Course Hero. "Ordinary People Study Guide." Course Hero. 18 Jan. 2018. Web. 22 Sep. 2018. <https://www.coursehero.com/lit/Ordinary-People/>.
Course Hero. (2018, January 18). Ordinary People Study Guide. In Course Hero. Retrieved September 22, 2018, from https://www.coursehero.com/lit/Ordinary-People/
(Course Hero, 2018)
Course Hero. "Ordinary People Study Guide." January 18, 2018. Accessed September 22, 2018. https://www.coursehero.com/lit/Ordinary-People/.
Course Hero, "Ordinary People Study Guide," January 18, 2018, accessed September 22, 2018, https://www.coursehero.com/lit/Ordinary-People/.
Conrad goes with Calvin to pick out a Christmas tree. Conrad insists on a giant blue spruce, which they put up in the family room. When Beth comes home, she regards it coolly, indicating her preference for their artificial tree. She then informs them that Carole Lazenby told her Conrad quit the swim team. Calvin does not understand why Conrad did not tell them, and an argument ensues. Conrad vents his anger at Beth for never coming to see him at the hospital and storms upstairs. Beth criticizes Calvin for defending Conrad's behavior. Calvin begs her not to fight with him before he goes up to talk to Conrad, which Beth refuses to do. When he does, Conrad reveals to his father that he thinks his mother hates him.
Blaming himself for the outburst and slandering his mother, Conrad believes he is irredeemable. He tells this to Dr. Berger, who asks him what he has done that makes him "such a rotten kid." Conrad reveals he thinks his mother can never forgive him for the suicide attempt because he made such a mess. However, he comes to realize that it is he who cannot forgive her. Dr. Berger advises him to "recognize her limitations." She loves Conrad "as much as she's able." He also suggests Conrad forgive himself. Dr. Berger insinuates that Conrad's suicide attempt was to get his mother's attention and to punish her for ignoring him.
Calvin sees Conrad's interest in the Christmas tree as evidence of his emotional health. The tree the two agree on is "huge, dense and full," and "blue," indicating a step toward healing. Conrad wants to decorate with mostly natural things: lights, popcorn, cranberries, and "maybe a few candy canes," no other ornaments. The vision of this tree is symbolic of the two men's progress in coming to terms with loss. In contrast, Beth would prefer the artificial tree that Calvin dismisses as "probably flat and limp as hell." She does not want to deal with the mess of a real tree, whose needles will get stuck in the carpeting. And her preference for an artificial tree underscores her preference for the superficial, just as she wants to avoid real emotions and the "mess" Conrad is making in her world of illusions.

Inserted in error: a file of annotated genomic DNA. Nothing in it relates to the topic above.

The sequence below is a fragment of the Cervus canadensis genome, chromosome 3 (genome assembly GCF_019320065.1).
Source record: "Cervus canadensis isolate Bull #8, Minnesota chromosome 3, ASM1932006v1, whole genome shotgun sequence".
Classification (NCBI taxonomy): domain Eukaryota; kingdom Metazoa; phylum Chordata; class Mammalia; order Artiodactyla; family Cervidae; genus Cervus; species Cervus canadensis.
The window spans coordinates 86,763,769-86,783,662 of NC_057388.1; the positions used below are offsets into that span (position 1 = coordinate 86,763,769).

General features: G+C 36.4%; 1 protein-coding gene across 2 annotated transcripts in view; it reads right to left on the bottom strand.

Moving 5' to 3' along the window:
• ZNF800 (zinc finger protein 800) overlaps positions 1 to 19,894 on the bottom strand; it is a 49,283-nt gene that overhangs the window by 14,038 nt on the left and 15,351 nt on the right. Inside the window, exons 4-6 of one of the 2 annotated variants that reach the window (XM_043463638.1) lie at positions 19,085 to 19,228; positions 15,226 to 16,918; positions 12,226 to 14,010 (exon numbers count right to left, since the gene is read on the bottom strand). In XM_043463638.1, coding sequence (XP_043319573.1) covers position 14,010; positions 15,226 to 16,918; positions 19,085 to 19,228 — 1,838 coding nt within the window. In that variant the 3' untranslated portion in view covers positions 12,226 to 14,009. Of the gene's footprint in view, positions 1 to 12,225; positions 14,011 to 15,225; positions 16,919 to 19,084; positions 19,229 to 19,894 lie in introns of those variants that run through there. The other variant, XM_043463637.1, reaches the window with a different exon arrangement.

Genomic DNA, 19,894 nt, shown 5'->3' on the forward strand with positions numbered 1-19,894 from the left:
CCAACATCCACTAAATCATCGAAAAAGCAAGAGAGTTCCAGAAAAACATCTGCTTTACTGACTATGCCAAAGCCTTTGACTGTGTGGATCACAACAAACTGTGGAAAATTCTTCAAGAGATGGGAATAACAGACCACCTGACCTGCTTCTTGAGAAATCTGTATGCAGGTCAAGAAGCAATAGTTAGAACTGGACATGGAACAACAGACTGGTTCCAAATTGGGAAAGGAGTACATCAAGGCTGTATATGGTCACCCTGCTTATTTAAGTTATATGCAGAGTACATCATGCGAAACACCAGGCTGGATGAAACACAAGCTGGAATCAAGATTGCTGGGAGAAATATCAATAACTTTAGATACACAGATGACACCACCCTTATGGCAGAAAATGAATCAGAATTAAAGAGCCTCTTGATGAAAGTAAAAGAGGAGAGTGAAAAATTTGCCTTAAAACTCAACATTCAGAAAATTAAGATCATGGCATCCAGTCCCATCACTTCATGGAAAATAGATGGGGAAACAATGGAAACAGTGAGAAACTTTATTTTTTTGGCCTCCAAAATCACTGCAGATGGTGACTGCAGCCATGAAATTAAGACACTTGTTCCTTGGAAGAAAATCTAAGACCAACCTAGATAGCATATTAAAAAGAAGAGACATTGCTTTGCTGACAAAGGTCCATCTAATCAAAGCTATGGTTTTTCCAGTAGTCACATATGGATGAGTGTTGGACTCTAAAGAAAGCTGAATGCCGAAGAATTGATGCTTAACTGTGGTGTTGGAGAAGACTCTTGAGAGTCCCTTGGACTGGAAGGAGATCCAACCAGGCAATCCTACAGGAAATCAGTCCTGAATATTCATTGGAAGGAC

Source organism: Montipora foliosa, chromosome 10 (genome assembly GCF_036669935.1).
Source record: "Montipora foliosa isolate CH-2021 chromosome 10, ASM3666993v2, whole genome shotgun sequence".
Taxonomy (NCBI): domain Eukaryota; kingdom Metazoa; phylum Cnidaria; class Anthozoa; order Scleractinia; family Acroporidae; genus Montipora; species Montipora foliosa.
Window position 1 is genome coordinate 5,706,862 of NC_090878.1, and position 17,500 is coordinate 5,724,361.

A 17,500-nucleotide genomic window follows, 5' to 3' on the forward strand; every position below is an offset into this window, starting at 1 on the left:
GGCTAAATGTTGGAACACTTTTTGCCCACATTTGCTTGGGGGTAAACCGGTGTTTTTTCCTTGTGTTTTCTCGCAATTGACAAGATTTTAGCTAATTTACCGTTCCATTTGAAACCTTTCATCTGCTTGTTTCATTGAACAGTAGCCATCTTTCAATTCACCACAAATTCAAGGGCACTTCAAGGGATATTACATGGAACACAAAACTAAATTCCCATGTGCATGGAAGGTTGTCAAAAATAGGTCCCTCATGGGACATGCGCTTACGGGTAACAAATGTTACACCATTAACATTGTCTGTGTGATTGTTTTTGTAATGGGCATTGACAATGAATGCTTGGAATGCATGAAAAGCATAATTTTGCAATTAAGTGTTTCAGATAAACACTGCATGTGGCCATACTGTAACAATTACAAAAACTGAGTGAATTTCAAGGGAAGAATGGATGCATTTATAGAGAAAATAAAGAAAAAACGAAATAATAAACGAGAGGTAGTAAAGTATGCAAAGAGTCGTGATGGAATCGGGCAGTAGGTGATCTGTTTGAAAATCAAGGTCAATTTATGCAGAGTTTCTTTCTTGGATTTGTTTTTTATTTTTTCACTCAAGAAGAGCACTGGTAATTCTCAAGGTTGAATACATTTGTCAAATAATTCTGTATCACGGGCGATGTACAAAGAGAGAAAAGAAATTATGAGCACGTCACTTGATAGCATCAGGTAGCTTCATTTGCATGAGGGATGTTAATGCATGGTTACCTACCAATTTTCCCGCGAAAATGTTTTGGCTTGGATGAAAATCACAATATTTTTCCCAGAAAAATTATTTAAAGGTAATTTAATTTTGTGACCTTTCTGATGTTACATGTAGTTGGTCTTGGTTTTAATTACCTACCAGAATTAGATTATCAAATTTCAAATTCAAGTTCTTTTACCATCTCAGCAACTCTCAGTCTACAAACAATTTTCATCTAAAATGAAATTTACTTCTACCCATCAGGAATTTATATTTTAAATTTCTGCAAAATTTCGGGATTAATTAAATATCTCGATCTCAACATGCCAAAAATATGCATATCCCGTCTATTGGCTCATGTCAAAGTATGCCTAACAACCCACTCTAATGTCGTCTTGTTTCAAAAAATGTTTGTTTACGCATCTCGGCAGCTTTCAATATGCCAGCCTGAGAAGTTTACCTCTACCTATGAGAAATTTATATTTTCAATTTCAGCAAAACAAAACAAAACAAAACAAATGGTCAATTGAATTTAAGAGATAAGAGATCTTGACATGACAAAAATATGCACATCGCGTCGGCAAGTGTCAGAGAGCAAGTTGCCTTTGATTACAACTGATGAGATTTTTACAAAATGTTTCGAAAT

During their argument about the swim team, Beth asserts Conrad is trying to hurt her "by making [her] look a fool in front of a roomful of people." She is angry not only for his deception but also, and more so, because others knew what her son was doing before she did. Such family matters do not reflect an enviable situation at home and underscore a lack of communication between mother and son, and worse, for Beth, an illusion is broken. In his emotional outburst Conrad reveals he did not tell her because she "just wanted [him] to leave [her] alone." He accuses his father of never telling his mother "a goddamn thing," especially about the reality of his life in the hospital. Conrad knows she did not want to hear about it, preferring to immerse herself in avoidance and the illusion of perfection foreign travel could give her. They cannot communicate because Beth does not want to hear what he and his father have to say and face the truth that her family is falling apart.
In their session following the argument at home, Dr. Berger explains to Conrad the dangers of trying to live like Beth. "When you bury [your] junk," he says, "it keeps resurfacing. Won't leave you alone." In an emotional outburst Conrad shouts that his mother hates him because his suicide attempt made a mess: "all that blood on her rug," on her towels, on the tile. This revelation makes him realize slashing his wrists was meant to punish his mother because he knew she would hate it. He cannot forgive her for not loving him as much as she loves his father and loved his brother. But he has never been able to communicate these thoughts to his mother and probably never will.